The human brain is the center of the human nervous system and is a highly complex organ. Enclosed in the cranium, it has the same general structure as the brains of other mammals, but is over three times as large as the brain of a typical mammal with an equivalent body size.
For the first time, scientists have successfully used gene therapy to make mice walk again after these animals suffered a complete cross-sectional injury.
A new type of stem cell - that is, a cell with regenerative abilities - could be closer on the horizon, a new study led by UNSW Sydney shows.
Researchers at Carnegie Mellon University report findings on an advanced nanomaterial-based biosensing platform that detects, within seconds, antibodies specific to SARS-CoV-2, the virus responsible for the COVID-19 pandemic.
In an effort to regenerate portions of the skull, researchers have successfully used stem cells, corrected the shape of the skull, and thus reversed learning and memory deficits in young mice afflicted with craniosynostosis.
Starting as a single cell, organisms undergo millions of generations of divisions to ultimately generate the bones, heart, brain and other components that make up a living being. The mainspring within this intricate process is the transfer of DNA through each subsequent cell split within discrete packets called chromosomes.
Writing, driving a screw or throwing darts are only some of the activities that demand a high level of skill.
Scientists have suspected mutations in a cellular cholesterol transport protein are associated with psychiatric disorders, but have found it difficult to prove this and to pinpoint how it happens.
In 1986, cellular biochemist Kazumitsu Ueda, currently at Kyoto University's Institute for Integrated Cell-Material Sciences, discovered that a protein called ABCB1 could transport multiple chemotherapeutics out of some cancer cells, making them resistant to treatment. How it did this has remained a mystery for the past 35 years.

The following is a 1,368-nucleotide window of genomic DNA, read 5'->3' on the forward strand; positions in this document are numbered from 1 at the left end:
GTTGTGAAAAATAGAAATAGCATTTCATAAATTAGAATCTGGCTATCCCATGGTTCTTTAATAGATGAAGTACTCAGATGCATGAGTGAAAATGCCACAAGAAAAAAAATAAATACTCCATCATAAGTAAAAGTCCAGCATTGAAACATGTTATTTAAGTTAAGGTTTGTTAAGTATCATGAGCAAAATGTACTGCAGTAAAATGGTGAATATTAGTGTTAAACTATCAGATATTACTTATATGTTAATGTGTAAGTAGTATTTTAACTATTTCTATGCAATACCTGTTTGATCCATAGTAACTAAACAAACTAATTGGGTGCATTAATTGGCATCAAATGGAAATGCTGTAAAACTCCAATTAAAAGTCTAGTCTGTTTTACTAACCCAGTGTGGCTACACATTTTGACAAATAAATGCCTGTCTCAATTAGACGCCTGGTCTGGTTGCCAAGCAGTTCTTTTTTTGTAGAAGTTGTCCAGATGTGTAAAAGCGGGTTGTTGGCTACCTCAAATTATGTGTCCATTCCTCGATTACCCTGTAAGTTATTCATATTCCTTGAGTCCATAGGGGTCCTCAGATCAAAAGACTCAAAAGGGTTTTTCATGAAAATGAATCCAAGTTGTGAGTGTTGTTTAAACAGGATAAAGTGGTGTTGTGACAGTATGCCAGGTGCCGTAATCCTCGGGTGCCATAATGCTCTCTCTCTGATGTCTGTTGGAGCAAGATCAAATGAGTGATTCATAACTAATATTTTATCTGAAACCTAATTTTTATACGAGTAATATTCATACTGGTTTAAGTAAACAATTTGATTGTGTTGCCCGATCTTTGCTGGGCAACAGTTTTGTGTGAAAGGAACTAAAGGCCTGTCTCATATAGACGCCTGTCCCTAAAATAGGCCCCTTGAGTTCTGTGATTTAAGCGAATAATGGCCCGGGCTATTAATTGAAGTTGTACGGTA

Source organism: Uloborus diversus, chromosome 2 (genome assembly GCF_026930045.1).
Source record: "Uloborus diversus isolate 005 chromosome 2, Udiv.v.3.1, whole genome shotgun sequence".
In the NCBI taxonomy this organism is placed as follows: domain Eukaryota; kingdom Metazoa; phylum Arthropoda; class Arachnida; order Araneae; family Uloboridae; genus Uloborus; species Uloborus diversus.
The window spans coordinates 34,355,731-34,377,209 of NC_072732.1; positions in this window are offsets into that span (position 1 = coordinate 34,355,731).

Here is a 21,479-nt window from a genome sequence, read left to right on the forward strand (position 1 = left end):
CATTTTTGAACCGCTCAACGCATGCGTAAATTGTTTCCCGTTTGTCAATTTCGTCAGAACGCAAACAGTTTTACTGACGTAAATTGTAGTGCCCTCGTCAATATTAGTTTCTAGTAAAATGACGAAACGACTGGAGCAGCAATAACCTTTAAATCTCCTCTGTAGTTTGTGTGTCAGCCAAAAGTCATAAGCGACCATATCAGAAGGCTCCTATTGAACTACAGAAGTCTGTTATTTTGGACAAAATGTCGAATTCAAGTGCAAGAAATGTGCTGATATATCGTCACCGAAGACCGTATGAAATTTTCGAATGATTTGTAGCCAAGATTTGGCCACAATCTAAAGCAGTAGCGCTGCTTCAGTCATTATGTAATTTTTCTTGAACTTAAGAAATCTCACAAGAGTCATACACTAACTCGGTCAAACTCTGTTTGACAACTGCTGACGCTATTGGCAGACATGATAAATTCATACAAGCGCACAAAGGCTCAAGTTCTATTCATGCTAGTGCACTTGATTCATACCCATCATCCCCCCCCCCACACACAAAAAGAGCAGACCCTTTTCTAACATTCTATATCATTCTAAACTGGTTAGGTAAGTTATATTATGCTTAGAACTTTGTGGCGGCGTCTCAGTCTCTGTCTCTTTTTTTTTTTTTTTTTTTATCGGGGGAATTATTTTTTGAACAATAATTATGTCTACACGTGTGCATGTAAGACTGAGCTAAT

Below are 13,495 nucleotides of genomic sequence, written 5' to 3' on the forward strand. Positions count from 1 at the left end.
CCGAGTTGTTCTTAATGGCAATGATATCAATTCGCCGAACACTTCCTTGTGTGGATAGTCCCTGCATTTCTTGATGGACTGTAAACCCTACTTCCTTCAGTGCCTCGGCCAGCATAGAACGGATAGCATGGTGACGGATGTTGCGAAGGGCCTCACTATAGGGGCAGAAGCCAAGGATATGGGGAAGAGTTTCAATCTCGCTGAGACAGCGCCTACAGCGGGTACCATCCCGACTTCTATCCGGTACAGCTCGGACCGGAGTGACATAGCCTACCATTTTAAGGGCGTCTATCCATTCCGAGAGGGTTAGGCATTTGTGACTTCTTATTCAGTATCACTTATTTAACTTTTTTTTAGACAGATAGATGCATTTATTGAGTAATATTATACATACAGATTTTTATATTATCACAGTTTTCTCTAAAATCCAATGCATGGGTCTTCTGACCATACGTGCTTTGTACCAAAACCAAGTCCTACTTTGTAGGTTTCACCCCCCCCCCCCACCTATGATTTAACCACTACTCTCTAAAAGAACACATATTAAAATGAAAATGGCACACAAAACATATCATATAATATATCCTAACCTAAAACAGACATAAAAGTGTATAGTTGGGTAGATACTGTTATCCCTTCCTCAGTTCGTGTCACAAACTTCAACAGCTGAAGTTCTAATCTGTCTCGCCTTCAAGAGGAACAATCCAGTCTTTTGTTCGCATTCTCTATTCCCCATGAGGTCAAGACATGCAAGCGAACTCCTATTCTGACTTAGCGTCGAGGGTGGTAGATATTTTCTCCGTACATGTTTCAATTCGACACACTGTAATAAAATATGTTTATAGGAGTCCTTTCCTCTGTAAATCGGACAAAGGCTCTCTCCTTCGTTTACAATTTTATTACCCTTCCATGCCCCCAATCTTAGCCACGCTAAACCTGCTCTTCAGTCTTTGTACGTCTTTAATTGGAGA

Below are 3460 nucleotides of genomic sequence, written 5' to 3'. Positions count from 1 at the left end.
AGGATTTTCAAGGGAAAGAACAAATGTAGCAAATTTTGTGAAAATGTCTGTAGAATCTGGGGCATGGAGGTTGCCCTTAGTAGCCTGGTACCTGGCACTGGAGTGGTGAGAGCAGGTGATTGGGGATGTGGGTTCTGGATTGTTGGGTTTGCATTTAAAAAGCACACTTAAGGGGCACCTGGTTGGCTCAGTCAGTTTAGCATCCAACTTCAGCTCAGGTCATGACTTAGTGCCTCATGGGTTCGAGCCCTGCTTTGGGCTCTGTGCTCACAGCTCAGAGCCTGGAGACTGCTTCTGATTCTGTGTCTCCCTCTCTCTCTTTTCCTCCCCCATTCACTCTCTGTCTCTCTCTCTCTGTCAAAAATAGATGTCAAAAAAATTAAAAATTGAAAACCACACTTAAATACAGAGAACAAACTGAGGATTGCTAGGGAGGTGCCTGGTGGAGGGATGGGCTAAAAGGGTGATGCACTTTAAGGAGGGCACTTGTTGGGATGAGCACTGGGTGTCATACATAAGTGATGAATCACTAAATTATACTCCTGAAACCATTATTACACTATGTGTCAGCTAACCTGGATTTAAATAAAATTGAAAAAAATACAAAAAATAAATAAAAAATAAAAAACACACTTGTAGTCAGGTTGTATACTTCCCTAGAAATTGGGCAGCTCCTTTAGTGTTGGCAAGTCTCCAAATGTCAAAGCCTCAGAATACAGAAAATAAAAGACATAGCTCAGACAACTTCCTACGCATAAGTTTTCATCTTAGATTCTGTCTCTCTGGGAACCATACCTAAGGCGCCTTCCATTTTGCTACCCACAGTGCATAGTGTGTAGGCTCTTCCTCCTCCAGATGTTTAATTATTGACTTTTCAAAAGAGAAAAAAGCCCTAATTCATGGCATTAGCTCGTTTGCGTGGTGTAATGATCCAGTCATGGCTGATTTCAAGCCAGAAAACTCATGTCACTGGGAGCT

Imaging techniques enable a detailed look inside an organism. But interpreting the data is time-consuming and requires a great deal of experience.
Developing brains constantly sprout new neuronal connections called synapses as they learn and remember. Important connections — the ones that are repeatedly introduced, such as how to avoid danger — are nurtured and reinforced, while connections deemed unnecessary are pruned away.
As COVID cases rise, physically distancing yourself from other people has never been more important. Now a new UCLA study reveals how your brain navigates places and monitors someone else in the same location.
The research group led by Dr Sjoerd van Wijk from the Institute of Experimental Cancer Research in Paediatrics at Goethe University already two years ago found evidence indicating that the anti-diarrhea drug loperamide could be used to induce cell death in glioblastoma cell lines.
Scientists in Japan's brain science project have used machine intelligence to improve the accuracy and reliability of a powerful brain-mapping technique, a new study reports.
Spinal cord injury (SCI) often causes disability and seriously compromises quality of life. While decades of research have made significant progress in axonal regeneration after SCI, most of the interventions have not been translated into clinical therapies.
Getting computers to "think" like humans is the holy grail of artificial intelligence, but human brains turn out to be tough acts to follow. T
With the evolution of cancer, the quest for identifying efficient treatment techniques for cancer patients has remained challenging.
According to a new study, the same proteins responsible for enabling human senses, like smell, also enable some fungi to sense things they can consume.
Researchers at the University of Colorado Anschutz Medical Campus have discovered that fructose stimulates the release of vasopressin, a hormone linked to obesity and diabetes.
In COVID-19 patients with severe lung disease, targeting the endothelial cells—that is, cells comprising the blood vessel wall, which control oxygen exchange between the bloodstream and airways—may be an innovative strategy to restore normal function of the lungs.
The rare hereditary developmental disorder, called Meier-Gorlin syndrome, or MGS for short, causes dwarfism, missing patella, a small brain, small ears, and other skeletal abnormalities. This condition leads to stillbirths and miscarriages in severe cases.